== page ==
Some general remarks
The first step in allergy treatment is to identify the allergen (e. g. pollen, animals, mould, mites or certain foods) and avoid it if possible.
If you think you have an allergy, an appointment should be made with your dermatologist or allergist. The DoctorAnyTime site will allow you to find a healthcare professional available near you. Depending on the type of allergy, the doctor will propose various medications that will reduce symptoms and improve the quality of life.
In the event of a food allergy, the only possible treatment is to stop consuming the food for the rest of your life. People with a strong food allergy, usually to nuts, peanuts, fish or shellfish, that can cause anaphylactic shock are advised to keep an epinephrine auto-injector (EpiPen®, Twinject®) on hand. Epinephrine slows down the allergic reaction until medical attention is received. It should be noted that allergies to latex, certain medications and insect bites can also cause anaphylactic shock.
Main types of drugs
- Antihistamines relieve symptoms by blocking the release of histamine. Most are available over-the-counter, such as Claritin®, Zyrtec®, Reactin® and Allegra®.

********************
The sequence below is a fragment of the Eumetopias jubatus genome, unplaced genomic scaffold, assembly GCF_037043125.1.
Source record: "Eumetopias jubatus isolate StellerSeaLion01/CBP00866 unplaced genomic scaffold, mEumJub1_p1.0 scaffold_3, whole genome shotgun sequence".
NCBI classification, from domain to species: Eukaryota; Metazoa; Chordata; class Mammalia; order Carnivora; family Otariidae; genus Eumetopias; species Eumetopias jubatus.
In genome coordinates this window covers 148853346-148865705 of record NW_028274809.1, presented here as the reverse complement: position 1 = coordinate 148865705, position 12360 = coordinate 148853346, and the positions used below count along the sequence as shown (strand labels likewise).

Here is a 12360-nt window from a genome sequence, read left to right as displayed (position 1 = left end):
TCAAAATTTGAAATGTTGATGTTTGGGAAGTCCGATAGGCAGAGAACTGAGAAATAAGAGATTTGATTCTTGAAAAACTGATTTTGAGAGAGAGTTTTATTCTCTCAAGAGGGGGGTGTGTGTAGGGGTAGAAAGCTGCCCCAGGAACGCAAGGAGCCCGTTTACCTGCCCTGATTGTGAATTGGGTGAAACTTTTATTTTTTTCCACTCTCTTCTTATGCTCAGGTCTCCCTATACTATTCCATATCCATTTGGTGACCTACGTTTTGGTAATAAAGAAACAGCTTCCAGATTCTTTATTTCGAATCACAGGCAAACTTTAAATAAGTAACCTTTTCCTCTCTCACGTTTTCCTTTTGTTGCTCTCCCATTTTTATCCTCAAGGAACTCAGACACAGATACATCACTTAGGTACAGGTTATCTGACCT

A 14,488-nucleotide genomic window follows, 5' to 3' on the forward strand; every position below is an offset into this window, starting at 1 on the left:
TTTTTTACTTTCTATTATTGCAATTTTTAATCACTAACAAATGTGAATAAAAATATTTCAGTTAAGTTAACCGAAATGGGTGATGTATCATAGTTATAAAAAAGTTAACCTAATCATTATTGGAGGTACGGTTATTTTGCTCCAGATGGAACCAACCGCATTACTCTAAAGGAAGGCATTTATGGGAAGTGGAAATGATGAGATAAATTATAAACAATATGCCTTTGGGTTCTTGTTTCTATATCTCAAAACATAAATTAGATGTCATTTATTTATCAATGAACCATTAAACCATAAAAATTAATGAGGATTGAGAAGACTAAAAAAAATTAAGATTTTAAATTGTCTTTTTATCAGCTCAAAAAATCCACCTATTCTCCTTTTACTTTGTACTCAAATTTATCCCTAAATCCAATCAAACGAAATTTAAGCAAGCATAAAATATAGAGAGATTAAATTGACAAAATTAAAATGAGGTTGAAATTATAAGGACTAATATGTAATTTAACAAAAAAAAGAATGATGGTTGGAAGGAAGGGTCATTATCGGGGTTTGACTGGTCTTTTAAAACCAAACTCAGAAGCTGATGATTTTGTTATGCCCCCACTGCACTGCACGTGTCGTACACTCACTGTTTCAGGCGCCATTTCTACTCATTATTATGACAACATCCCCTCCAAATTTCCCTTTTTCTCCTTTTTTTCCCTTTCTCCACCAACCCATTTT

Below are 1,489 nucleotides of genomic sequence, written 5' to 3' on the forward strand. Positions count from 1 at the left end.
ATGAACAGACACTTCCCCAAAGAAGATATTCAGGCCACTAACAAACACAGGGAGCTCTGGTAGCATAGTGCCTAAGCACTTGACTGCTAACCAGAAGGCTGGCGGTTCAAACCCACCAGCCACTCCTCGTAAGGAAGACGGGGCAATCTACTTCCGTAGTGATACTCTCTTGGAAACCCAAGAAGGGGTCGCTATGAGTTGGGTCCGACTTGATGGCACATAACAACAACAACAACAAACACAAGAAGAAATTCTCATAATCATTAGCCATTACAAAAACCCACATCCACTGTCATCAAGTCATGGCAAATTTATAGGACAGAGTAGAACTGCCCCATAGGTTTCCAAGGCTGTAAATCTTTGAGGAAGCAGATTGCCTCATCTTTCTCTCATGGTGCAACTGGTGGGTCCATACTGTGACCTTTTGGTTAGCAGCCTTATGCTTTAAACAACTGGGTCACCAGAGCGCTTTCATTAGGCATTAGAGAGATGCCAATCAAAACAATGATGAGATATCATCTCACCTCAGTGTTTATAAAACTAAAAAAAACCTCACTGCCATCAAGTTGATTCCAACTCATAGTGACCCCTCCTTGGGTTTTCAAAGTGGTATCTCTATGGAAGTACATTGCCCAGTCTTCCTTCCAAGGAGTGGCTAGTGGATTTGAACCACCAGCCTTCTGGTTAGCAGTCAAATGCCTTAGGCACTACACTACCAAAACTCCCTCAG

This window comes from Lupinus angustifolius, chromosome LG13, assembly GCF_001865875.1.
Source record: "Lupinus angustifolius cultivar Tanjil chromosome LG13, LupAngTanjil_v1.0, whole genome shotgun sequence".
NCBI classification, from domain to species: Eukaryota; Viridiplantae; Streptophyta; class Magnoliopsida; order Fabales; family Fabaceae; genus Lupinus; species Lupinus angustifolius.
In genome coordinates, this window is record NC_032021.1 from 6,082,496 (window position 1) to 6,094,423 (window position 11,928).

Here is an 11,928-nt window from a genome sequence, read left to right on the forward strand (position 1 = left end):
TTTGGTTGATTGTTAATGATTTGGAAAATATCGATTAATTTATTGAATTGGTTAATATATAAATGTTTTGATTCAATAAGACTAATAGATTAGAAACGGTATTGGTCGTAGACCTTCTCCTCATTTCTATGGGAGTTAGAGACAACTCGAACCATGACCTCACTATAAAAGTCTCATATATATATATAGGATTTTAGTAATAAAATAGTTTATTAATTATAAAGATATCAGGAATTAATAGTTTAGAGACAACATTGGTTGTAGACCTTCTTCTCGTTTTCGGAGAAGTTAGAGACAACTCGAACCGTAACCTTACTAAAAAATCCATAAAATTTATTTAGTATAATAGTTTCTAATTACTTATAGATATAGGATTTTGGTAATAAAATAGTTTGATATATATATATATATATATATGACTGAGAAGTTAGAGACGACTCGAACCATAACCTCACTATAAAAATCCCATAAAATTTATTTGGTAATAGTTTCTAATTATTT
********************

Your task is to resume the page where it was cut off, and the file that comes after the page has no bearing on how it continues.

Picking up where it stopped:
- Decongestants, such as Sudafed® and Balminil®, relieve nose and sinus congestion.
- Anti-leukotrienes, prescription drugs, block the effects of leukotrienes (Singulair®, Accolate®). Leukotrienes, belonging to prostaglandins, are produced by the immune system during an allergic reaction, and contribute to the onset of symptoms.
- The use of corticosteroids is reserved for more serious allergy problems. They prevent and treat inflammation. They are available only by prescription (Flonase®, Nasonex®, Dermacort®, Prednisone®).
Adverse reaction. Some of these medications can cause drowsiness. Ask your pharmacist for more information.
Desensitization treatment is mainly used in cases of severe insect venom allergy and allergic rhinitis, when drugs are insufficient to relieve it or when adverse drug reactions are poorly tolerated. It consists of repeated and increasing doses of the allergen over a period of three to five years. Desensitization treatment allows the body to become accustomed to the presence of the allergen and thus reduce the intensity of the allergic reaction.
According to experts at the Mayo Clinic in the United States, this therapy has proven to be effective in cases of allergies to cats, dust mites and pollen. In children, desensitization treatment can reduce the risk of asthma. However, it should not be attempted in the event of a food allergy, as it can cause a severe anaphylactic reaction.